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Problem Solved: How Do You Convince the Boss That It's Time to Go Social?

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There's nothing we love more than solutions—top-notch insights from top-of-the-line experts that help solve common marketing problems. Here's this week's solution, featuring SAS, which offers us a solution to the following problem: How does Marketing convince the CEO that it's time to embrace social media?

Expert: David B. Thomas, Social Media Manager, SAS

Dave has been active in social media since 1994, when he joined his first Internet forum. He is a key member of the Program Advisory Committee for MarketingProfs' B2B Forum scheduled for May 4-5, 2010 in Boston.

Problem: "Oh, Yeah? Tell That to My Boss!"

You know your company is being left behind because you don't have a social-media presence online. But you find your biggest obstacle is in-house: How do you convince your boss it's time to go social?


Dave offers the following crucial steps for initiating your organization's nonbelievers into the power of social media.

Show and tell. A great way to start making your case in-house is with a good old-fashioned Show and Tell. "For those of us who enjoy doing this stuff daily, it's easy to forget it can be confusing and daunting when you're getting started," Dave notes. "The first step in convincing your boss that social media is valuable for your company is to make it real for him or her."

Walk the walk. That means walking your boss and your team through the experience. Dave suggests you use yourself as an example. "Sit down with your boss and any other doubters in your organization and give them a focused, practical introduction on how you use social media," he advises. "Break the monolithic concept of 'social media' down into manageable chunks, and show them it's possible to participate without becoming overwhelmed."

Don't talk the talk too much. "Keep in mind that some of these social-media terms can sound pretty silly to older, more traditional people in your company," he cautions. "Don't baffle them with buzzwords—or worse, leave them laughing dismissively."

Make it real. Get down to specifics, based on your own social-media participation. "Show them the blogs you follow and what useful business information you glean from them. Show them how you use your RSS reader to cut through the noise and present what you most need in an easily digestible way," he says.

Don't forget the tweets. "Show them how you use Twitter (or better yet, tools like Tweetdeck) to mine valuable and timely information." And go to bat for it: "Dispel the misconception that people are doing nothing but talking about lunch on Twitter, and show your team the useful links, market information, and competitive intelligence you get there that's targeted to your business," he advises.

Crow a Little. "Have you had an interaction that led to a quantifiable business success?" Thomas asks. If so, he suggests you do a really cool thing to show it off: Capture it in a screen shot so they can see it right away. "This person asked a question, I answered it, it led to a sale (or positive mention of our company or valuable connection)." High five!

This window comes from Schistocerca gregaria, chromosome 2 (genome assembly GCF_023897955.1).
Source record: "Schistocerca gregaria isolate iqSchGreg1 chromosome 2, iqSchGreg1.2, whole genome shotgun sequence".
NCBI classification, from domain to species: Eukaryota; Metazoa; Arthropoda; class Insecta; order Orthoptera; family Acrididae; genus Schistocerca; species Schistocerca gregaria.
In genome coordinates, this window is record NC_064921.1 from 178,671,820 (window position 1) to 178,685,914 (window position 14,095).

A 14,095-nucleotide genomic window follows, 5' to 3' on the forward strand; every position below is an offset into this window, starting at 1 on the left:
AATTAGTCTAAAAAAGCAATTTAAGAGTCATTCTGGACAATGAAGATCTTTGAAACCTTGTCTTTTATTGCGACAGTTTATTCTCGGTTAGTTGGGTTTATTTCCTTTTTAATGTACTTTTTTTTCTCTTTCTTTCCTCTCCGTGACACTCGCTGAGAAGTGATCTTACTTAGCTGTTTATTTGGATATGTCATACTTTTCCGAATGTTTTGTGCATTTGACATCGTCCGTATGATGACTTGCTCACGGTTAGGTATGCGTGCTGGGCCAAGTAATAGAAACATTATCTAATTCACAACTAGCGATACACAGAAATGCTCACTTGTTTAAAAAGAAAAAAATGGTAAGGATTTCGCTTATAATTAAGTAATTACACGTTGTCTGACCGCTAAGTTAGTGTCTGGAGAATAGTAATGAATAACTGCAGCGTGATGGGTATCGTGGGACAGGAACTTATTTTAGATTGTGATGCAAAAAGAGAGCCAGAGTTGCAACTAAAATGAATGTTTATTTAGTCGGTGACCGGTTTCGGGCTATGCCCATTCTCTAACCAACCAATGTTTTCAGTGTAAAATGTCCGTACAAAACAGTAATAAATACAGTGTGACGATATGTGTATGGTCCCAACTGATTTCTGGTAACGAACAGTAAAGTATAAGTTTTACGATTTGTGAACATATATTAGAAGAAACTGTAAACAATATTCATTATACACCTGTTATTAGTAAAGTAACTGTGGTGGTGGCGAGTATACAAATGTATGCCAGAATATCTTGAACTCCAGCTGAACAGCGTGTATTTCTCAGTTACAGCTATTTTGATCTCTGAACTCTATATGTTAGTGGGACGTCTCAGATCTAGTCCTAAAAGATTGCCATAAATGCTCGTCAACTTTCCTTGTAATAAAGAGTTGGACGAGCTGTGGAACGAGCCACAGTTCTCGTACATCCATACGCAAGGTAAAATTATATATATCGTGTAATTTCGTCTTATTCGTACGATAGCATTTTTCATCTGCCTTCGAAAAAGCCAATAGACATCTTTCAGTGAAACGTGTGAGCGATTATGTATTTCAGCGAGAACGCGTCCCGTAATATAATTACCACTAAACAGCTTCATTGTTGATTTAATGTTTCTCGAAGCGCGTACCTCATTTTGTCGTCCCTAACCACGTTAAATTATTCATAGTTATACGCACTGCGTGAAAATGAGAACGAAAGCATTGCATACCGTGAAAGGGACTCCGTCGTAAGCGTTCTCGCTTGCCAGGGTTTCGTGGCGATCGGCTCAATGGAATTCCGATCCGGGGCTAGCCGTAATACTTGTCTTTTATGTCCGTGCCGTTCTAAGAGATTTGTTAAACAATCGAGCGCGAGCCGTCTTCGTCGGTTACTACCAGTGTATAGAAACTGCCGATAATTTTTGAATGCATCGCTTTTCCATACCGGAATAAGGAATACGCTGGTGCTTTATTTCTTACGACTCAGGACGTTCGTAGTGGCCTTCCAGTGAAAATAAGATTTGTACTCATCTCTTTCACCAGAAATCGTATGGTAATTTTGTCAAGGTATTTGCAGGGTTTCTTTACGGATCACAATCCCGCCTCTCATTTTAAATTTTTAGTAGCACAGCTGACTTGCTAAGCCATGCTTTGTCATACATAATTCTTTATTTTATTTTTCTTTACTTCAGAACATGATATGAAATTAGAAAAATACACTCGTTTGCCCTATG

Remind them of what they're missing. Finally, if they're still doubting the value of social networks, "show them how many people are sharing information on LinkedIn and Facebook that directly relates to your company," Dave advises.

Then add the kicker. "Every day, your customers and potential customers are posting information about their wants and needs, their plans and concerns, and what's keeping them up at night," Thomas says. "This is the kind of information you used to pay to get from market researchers and focus groups, and now it's freely and publicly offered, if you just take the time to look for it," he concludes.

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Claire Coyne is a writer and editor for MarketingProfs. Reach her via

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  • by Dan Soschin Tue Oct 6, 2009 via web

    A couple other tips that have helped me pitch social media projects...

    1. Highlight how your competition is using various social channels
    2. Include the value of SEO that blogging can bring to a web site (attracting leads at a very low cost
    3. Start small, think big... take on one project to pilot, such as a blog... execute it very well and professionally to demonstrate "you know what you are talking about".
    4. Just do it. Go ahead and go for it... but on your own time, after hours... When you pitch it, say, "I had some spare time this weekend and put together a quick pilot of xyz..."

  • by Allan Schoenberg Tue Oct 6, 2009 via web

    In addition, I would suggest you go in with support from a key ally -- investor relations, information security, products, etc. If you have the support of other key players it makes selling it to the top easier.

  • by Don Lafferty Tue Oct 13, 2009 via web

    Putting SM output into the context of a traditional sales funnel/pipeline model is often eye opening. Generating revenue is a simple numbers game when a company has solid sales process and really understands their target customer. I show the contribution of leads in the funnel and the higher closing ratio of leads generated by a well designed SM strategy or tactic.

  • by Debra Ellis Tue Oct 13, 2009 via web

    Don't forget the analytics. Executive decisions are driven by fiscal requirements. Have a plan that includes current benchmarks, expected improvements, and a timeline for measurement. Include traffic, customer lifetime value, response rates, and sales in your metrics. This provides a method for monitoring the effect of your social media efforts and reduces resistance. Make sure the the timeline is long enough to see the benefits.

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